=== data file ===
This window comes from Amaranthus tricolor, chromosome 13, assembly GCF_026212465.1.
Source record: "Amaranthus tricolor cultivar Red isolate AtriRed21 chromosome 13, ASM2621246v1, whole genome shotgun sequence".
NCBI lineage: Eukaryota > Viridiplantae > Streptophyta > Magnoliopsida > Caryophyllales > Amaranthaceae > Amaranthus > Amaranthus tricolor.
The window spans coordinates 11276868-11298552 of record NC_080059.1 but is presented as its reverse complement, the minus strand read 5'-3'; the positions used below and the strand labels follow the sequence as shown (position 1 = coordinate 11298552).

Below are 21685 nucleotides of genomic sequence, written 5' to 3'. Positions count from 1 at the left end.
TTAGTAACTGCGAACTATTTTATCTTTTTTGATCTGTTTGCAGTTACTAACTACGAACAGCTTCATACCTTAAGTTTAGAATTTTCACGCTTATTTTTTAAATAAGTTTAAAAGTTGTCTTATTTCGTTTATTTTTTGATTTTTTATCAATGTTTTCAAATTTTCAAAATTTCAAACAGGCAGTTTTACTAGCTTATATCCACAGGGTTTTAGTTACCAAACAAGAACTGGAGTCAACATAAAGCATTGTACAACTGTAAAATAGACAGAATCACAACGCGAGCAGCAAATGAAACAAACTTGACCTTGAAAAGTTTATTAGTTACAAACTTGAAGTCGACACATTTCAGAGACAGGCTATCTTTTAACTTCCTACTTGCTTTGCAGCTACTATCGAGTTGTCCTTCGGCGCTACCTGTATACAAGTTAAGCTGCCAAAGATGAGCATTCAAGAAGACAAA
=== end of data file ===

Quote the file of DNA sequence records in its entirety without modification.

This window comes from Amaranthus tricolor, chromosome 13, assembly GCF_026212465.1.
Source record: "Amaranthus tricolor cultivar Red isolate AtriRed21 chromosome 13, ASM2621246v1, whole genome shotgun sequence".
NCBI lineage: Eukaryota > Viridiplantae > Streptophyta > Magnoliopsida > Caryophyllales > Amaranthaceae > Amaranthus > Amaranthus tricolor.
The window spans coordinates 11276868-11298552 of record NC_080059.1 but is presented as its reverse complement, the minus strand read 5'-3'; the positions used below and the strand labels follow the sequence as shown (position 1 = coordinate 11298552).

Below are 21685 nucleotides of genomic sequence, written 5' to 3'. Positions count from 1 at the left end.
TTAGTAACTGCGAACTATTTTATCTTTTTTGATCTGTTTGCAGTTACTAACTACGAACAGCTTCATACCTTAAGTTTAGAATTTTCACGCTTATTTTTTAAATAAGTTTAAAAGTTGTCTTATTTCGTTTATTTTTTGATTTTTTATCAATGTTTTCAAATTTTCAAAATTTCAAACAGGCAGTTTTACTAGCTTATATCCACAGGGTTTTAGTTACCAAACAAGAACTGGAGTCAACATAAAGCATTGTACAACTGTAAAATAGACAGAATCACAACGCGAGCAGCAAATGAAACAAACTTGACCTTGAAAAGTTTATTAGTTACAAACTTGAAGTCGACACATTTCAGAGACAGGCTATCTTTTAACTTCCTACTTGCTTTGCAGCTACTATCGAGTTGTCCTTCGGCGCTACCTGTATACAAGTTAAGCTGCCAAAGATGAGCATTCAAGAAGACAAA